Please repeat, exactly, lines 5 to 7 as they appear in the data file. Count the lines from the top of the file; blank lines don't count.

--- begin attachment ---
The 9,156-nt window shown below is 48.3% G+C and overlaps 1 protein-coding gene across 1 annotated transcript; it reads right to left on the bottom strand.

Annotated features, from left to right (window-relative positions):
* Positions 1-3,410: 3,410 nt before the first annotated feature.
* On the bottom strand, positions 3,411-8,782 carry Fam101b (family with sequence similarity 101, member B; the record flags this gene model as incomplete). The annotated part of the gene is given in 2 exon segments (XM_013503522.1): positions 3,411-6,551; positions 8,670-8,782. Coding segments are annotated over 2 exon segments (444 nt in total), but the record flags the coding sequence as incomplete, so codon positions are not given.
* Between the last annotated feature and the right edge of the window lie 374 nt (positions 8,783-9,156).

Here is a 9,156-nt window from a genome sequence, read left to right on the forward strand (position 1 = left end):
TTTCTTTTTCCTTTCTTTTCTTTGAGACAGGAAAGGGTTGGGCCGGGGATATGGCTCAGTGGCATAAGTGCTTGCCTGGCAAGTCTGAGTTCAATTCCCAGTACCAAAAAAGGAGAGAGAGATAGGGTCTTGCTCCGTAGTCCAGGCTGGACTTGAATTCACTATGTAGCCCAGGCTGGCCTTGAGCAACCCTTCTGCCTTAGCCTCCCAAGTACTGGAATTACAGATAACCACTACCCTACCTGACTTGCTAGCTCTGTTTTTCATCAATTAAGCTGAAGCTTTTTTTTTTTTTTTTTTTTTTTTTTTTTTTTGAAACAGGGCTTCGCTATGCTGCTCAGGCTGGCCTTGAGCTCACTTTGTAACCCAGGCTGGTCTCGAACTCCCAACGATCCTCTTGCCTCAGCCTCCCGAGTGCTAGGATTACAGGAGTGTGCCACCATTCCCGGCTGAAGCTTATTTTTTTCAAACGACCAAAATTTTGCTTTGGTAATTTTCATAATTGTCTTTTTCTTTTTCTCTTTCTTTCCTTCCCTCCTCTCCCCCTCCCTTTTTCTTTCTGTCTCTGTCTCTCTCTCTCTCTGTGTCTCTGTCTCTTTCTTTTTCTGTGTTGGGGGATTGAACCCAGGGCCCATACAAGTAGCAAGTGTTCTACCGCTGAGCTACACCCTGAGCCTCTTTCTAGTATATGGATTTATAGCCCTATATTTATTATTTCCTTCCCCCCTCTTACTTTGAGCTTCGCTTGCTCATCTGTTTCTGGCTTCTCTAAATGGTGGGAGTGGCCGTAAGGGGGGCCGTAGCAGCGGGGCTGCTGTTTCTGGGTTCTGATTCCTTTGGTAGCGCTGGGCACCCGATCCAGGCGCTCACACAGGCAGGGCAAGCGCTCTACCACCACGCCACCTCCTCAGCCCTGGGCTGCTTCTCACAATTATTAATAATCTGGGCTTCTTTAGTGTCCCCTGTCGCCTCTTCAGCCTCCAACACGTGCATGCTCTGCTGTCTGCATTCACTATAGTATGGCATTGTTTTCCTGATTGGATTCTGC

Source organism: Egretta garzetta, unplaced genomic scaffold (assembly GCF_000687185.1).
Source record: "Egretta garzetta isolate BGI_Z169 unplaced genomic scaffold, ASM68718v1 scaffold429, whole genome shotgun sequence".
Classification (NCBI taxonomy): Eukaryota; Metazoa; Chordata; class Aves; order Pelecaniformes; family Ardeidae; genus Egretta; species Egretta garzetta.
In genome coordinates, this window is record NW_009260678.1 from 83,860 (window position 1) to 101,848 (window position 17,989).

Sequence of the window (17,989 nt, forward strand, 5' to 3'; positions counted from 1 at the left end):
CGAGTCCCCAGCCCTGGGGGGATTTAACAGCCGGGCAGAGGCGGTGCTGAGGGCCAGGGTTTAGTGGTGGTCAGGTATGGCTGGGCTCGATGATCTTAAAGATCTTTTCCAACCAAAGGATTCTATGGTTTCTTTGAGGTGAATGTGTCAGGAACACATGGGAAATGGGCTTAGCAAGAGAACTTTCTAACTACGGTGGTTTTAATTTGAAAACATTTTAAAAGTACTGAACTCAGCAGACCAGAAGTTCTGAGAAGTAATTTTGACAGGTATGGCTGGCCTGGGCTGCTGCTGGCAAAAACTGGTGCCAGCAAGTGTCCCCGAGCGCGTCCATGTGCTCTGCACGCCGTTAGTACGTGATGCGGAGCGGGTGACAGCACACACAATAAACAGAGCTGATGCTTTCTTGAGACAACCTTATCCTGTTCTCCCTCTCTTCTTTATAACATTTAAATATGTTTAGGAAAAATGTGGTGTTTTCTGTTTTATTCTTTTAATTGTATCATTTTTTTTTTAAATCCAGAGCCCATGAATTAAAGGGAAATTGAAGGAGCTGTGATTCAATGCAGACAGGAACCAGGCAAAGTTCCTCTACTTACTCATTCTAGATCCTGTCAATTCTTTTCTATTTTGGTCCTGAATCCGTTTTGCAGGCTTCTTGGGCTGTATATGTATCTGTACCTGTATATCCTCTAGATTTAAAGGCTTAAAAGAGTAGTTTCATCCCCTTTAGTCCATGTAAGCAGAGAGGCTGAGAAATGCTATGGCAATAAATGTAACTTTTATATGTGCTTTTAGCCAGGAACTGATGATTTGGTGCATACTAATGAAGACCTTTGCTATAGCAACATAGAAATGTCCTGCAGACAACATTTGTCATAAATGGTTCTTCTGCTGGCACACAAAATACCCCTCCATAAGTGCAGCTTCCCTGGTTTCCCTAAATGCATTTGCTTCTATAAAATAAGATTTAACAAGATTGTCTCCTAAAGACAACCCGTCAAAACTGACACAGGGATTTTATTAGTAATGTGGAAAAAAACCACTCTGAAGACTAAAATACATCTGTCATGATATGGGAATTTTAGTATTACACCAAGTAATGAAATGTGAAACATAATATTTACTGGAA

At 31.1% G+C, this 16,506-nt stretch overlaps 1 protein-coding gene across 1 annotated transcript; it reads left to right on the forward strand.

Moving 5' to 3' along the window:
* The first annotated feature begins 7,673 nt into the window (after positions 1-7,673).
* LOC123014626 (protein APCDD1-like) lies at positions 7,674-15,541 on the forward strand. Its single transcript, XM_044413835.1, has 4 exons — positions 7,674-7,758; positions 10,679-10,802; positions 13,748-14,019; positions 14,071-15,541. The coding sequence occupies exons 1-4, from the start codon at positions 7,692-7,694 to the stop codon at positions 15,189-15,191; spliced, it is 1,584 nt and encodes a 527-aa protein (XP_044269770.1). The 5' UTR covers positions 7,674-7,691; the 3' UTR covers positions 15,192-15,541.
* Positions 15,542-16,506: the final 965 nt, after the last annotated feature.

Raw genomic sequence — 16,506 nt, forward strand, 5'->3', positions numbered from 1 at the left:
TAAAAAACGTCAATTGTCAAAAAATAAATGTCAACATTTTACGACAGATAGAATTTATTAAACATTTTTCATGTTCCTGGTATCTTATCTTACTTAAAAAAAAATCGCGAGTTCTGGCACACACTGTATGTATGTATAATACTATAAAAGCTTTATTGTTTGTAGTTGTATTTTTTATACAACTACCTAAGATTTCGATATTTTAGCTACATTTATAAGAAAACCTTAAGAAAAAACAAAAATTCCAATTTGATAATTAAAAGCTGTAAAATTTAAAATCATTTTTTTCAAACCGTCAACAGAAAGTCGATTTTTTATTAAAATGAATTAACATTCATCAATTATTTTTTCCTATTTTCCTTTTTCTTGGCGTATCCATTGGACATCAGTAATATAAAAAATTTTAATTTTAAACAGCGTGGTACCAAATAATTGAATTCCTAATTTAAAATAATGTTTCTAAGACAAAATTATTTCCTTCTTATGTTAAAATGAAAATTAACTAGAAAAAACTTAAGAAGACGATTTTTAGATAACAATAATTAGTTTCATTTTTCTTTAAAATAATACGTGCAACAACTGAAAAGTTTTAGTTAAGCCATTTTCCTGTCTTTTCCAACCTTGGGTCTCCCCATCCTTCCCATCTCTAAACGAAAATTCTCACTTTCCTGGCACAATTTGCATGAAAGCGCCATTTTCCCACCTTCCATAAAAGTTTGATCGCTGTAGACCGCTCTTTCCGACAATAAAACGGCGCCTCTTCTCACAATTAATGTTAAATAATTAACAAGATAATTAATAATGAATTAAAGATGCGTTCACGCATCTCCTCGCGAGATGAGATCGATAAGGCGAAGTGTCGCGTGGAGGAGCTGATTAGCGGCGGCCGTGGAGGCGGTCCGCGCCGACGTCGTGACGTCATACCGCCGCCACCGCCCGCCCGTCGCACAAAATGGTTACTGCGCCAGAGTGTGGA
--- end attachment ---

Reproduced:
* Between the last annotated feature and the right edge of the window lie 374 nt (positions 8,783-9,156).

Here is a 9,156-nt window from a genome sequence, read left to right on the forward strand (position 1 = left end):
TTTCTTTTTCCTTTCTTTTCTTTGAGACAGGAAAGGGTTGGGCCGGGGATATGGCTCAGTGGCATAAGTGCTTGCCTGGCAAGTCTGAGTTCAATTCCCAGTACCAAAAAAGGAGAGAGAGATAGGGTCTTGCTCCGTAGTCCAGGCTGGACTTGAATTCACTATGTAGCCCAGGCTGGCCTTGAGCAACCCTTCTGCCTTAGCCTCCCAAGTACTGGAATTACAGATAACCACTACCCTACCTGACTTGCTAGCTCTGTTTTTCATCAATTAAGCTGAAGCTTTTTTTTTTTTTTTTTTTTTTTTTTTTTTTTGAAACAGGGCTTCGCTATGCTGCTCAGGCTGGCCTTGAGCTCACTTTGTAACCCAGGCTGGTCTCGAACTCCCAACGATCCTCTTGCCTCAGCCTCCCGAGTGCTAGGATTACAGGAGTGTGCCACCATTCCCGGCTGAAGCTTATTTTTTTCAAACGACCAAAATTTTGCTTTGGTAATTTTCATAATTGTCTTTTTCTTTTTCTCTTTCTTTCCTTCCCTCCTCTCCCCCTCCCTTTTTCTTTCTGTCTCTGTCTCTCTCTCTCTCTGTGTCTCTGTCTCTTTCTTTTTCTGTGTTGGGGGATTGAACCCAGGGCCCATACAAGTAGCAAGTGTTCTACCGCTGAGCTACACCCTGAGCCTCTTTCTAGTATATGGATTTATAGCCCTATATTTATTATTTCCTTCCCCCCTCTTACTTTGAGCTTCGCTTGCTCATCTGTTTCTGGCTTCTCTAAATGGTGGGAGTGGCCGTAAGGGGGGCCGTAGCAGCGGGGCTGCTGTTTCTGGGTTCTGATTCCTTTGGTAGCGCTGGGCACCCGATCCAGGCGCTCACACAGGCAGGGCAAGCGCTCTACCACCACGCCACCTCCTCAGCCCTGGGCTGCTTCTCACAATTATTAATAATCTGGGCTTCTTTAGTGTCCCCTGTCGCCTCTTCAGCCTCCAACACGTGCATGCTCTGCTGTCTGCATTCACTATAGTATGGCATTGTTTTCCTGATTGGATTCTGC